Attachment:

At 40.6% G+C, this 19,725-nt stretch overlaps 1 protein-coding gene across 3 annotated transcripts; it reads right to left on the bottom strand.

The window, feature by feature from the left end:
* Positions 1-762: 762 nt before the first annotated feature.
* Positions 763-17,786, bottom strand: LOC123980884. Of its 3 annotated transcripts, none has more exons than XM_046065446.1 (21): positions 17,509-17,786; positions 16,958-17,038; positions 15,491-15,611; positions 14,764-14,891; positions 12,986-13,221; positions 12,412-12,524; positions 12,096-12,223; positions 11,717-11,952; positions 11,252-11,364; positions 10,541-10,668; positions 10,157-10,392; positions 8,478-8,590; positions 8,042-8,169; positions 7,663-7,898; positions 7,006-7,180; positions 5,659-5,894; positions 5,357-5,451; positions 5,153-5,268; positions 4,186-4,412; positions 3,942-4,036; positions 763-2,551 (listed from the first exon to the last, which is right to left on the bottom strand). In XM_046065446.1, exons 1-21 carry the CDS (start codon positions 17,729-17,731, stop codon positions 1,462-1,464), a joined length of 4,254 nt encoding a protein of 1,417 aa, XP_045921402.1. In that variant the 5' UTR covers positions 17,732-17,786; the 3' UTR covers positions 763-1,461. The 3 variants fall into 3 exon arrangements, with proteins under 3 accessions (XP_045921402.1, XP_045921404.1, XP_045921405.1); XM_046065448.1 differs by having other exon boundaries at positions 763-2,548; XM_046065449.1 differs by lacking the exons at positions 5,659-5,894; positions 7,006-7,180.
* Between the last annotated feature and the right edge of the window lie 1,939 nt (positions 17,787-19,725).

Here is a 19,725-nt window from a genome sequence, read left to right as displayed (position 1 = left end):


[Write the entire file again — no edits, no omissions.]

At 40.6% G+C, this 19,725-nt stretch overlaps 1 protein-coding gene across 3 annotated transcripts; it reads right to left on the bottom strand.

The window, feature by feature from the left end:
* Positions 1-762: 762 nt before the first annotated feature.
* Positions 763-17,786, bottom strand: LOC123980884. Of its 3 annotated transcripts, none has more exons than XM_046065446.1 (21): positions 17,509-17,786; positions 16,958-17,038; positions 15,491-15,611; positions 14,764-14,891; positions 12,986-13,221; positions 12,412-12,524; positions 12,096-12,223; positions 11,717-11,952; positions 11,252-11,364; positions 10,541-10,668; positions 10,157-10,392; positions 8,478-8,590; positions 8,042-8,169; positions 7,663-7,898; positions 7,006-7,180; positions 5,659-5,894; positions 5,357-5,451; positions 5,153-5,268; positions 4,186-4,412; positions 3,942-4,036; positions 763-2,551 (listed from the first exon to the last, which is right to left on the bottom strand). In XM_046065446.1, exons 1-21 carry the CDS (start codon positions 17,729-17,731, stop codon positions 1,462-1,464), a joined length of 4,254 nt encoding a protein of 1,417 aa, XP_045921402.1. In that variant the 5' UTR covers positions 17,732-17,786; the 3' UTR covers positions 763-1,461. The 3 variants fall into 3 exon arrangements, with proteins under 3 accessions (XP_045921402.1, XP_045921404.1, XP_045921405.1); XM_046065448.1 differs by having other exon boundaries at positions 763-2,548; XM_046065449.1 differs by lacking the exons at positions 5,659-5,894; positions 7,006-7,180.
* Between the last annotated feature and the right edge of the window lie 1,939 nt (positions 17,787-19,725).

Here is a 19,725-nt window from a genome sequence, read left to right as displayed (position 1 = left end):